SoftBank and Demi Lovato back June Homes
June Homes, a proptech startup that aims to make renting less painful and more flexible for both tenants and landlords, is emerging from stealth today with $50 million in total funding.
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SoftBank and Demi Lovato back June Homes, a proptech startup emerging from stealth with $50M in funding

June Homes, a proptech startup that aims to make renting less painful and more flexible for both tenants and landlords, is emerging from stealth today with $50 million in total funding.

SoftBank Ventures Asia led the startup’s latest round — a $27 million Series B. Other backers in the company include TQ Ventures (founded by Scooter Braun, Schuster Tanger, Andrew Marks), FJ Labs, K50, Reshape, Quiet Capital and angel investors including musician Demi Lovato, Behance founder Scott Belsky and Oskar Hartmann.

The New York-based company also previously raised (but did not announce) a $13 million Series A — also led by SoftBank Ventures Asia —  and $10 million in SAFES.

Founder and CEO Daniel Mishin first became interested in real estate with a missed train and an unplanned stay in a cheap youth hostel in Berlin when he was 11 years old. The experience inspired him to start his first business at an early age, turning his grandmother’s empty apartment into a short-term rental space for backpackers. After starting, and exiting, a hospitality business, Mishin founded June Homes in 2017. He was motivated after his one struggle with apartment hunting in New York City.

“Prohibitive costs, predatory fees, complicated requirements, long-term lease commitments — it seemed impossibly difficult to secure housing under these terms,” Mishin said. “I started thinking that there was a real opportunity for innovation that could benefit tenants as well as mom and pop landlords, and that’s how June Homes was born.”

Mishin founded the company on the premise that the current rental system is “broken” for both tenants and small landlords. Even the fact that we use the word “landlord” in itself is very outdated, he said, since the word literally means “lord over land.”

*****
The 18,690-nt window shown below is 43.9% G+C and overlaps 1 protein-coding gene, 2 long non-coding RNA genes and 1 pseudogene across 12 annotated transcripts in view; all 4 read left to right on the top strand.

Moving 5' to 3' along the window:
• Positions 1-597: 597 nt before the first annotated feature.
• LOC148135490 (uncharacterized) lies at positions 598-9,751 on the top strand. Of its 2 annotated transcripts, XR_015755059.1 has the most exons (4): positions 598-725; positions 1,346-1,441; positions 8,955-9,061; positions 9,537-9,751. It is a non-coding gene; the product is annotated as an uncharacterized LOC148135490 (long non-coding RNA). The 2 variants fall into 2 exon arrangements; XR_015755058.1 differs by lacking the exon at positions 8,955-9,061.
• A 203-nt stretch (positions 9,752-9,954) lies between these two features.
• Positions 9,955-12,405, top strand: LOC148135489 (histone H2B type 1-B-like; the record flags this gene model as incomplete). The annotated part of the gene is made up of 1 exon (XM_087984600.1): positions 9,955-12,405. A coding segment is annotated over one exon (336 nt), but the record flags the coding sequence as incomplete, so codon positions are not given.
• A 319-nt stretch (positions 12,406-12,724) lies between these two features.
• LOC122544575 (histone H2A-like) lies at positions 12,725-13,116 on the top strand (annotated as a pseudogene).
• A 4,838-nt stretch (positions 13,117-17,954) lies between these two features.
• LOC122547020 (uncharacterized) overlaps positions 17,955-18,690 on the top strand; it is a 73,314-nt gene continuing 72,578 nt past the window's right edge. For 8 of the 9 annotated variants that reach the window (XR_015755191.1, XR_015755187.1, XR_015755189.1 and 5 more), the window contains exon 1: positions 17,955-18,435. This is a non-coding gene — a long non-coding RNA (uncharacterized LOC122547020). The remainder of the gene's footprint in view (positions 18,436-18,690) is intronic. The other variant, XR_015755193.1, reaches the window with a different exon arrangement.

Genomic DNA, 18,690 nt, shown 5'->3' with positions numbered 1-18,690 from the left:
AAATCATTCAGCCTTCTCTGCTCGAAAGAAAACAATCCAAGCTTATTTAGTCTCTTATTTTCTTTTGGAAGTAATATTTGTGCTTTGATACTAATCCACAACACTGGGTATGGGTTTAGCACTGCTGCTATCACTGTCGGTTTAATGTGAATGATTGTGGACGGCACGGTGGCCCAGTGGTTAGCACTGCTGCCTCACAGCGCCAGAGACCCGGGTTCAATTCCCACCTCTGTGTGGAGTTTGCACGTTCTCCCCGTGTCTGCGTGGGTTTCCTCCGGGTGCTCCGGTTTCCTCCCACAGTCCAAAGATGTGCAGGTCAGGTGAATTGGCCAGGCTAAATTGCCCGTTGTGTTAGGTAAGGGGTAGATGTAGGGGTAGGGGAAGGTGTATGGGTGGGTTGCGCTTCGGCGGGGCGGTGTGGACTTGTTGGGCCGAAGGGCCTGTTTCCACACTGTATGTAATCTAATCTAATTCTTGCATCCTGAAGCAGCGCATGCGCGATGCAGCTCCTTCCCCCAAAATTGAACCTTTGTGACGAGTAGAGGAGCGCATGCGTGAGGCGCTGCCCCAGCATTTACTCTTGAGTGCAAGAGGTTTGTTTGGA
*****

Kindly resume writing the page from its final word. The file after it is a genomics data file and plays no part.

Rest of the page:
“We’re still speaking like we’re in the 16th century,” he said. So how does it work exactly? The company says it has built an algorithm that detects mispriced rental apartments that are often in need of repair. It also has developed a process that it says can inspect, upgrade, renovate and list units for rent in less than 72 hours. Then, according to Mishin, people can discover, apply for and move into a new apartment “in as little as three hours.”

“Our proprietary algorithm automatically performs best use analysis for every building and chooses which June Homes model to apply to it,” Mishin said.

The startup touts that its units are fully customizable. Tenants can rent furnished or unfurnished, with roommates or alone, and have the option to stay for anywhere from one to 18 months. The company says that unlike some short-term corporate housing companies that significantly upcharge tenants for flexibility, its rental rates are more in line with the price range you’d expect to pay on a traditional lease.

On the flip side, June Homes says it helps landlords by working to help them fill properties faster and managing things like tenant defaults, non payments and building performance. The startup also eliminates broker and management fees, and never charges upfront fees to owners, according to Mishin. Instead, June Homes processes all rental payments from tenants through its platform and pays owners either a smaller fixed payment every month, or a portion of revenue collected from tenants.

June Homes has seen a 2.5x increase in tenant growth quarter over quarter and 2.5x increase in unit growth over the last six months. Specifically, it has signed on thousands of tenants across New York City, Washington, D.C., San Francisco, Los Angeles, Philadelphia and Boston. In particular, millennials and Gen Zers seeking convenience and flexibility are some of the biggest users of the platform.

“Finding a home should be an exciting chapter in life but instead is one of the most stressful things that our generation struggles with, and June Homes hopes to change that,” said Demi Lovato, who invested as part of the company’s Series A last year.

Because it offers more flexible lease terms, the company claims to have 25.5x less tenant defaults than the industry average. It also says that it can fill units 10x faster than traditional legacy systems. For example, Mishin said, in July 2021 the average June Homes apartment in New York was rented in 7.5 days while all other rental listings rented on average in 76 days.

Looking ahead, June Homes plans to use the new capital primarily to expand to other markets in the U.S. in the short term, and then globally over the next 12 to 18 months. It also plans to do more hiring. Currently, the company has 144 employees, up 3x compared to this time last year.

Sherman Li, partner at SoftBank Ventures Asia and June Homes board member, believes that June Homes is providing today’s renters “with exactly what they want in the post-pandemic world — flexibility, access and convenience,” he wrote via email.

He said SoftBank was also impressed with the company’s ability to build such a large housing company “without owning a single property.”

While SoftBank Ventures Korea initially focused on the South Korean market, it has since expanded its focus toward early-stage ventures all over the world.

“We actively look for early- to growth-stage startups that have strong business potential regardless of geographical boundaries, and June Homes is definitely one such case,” Li said.

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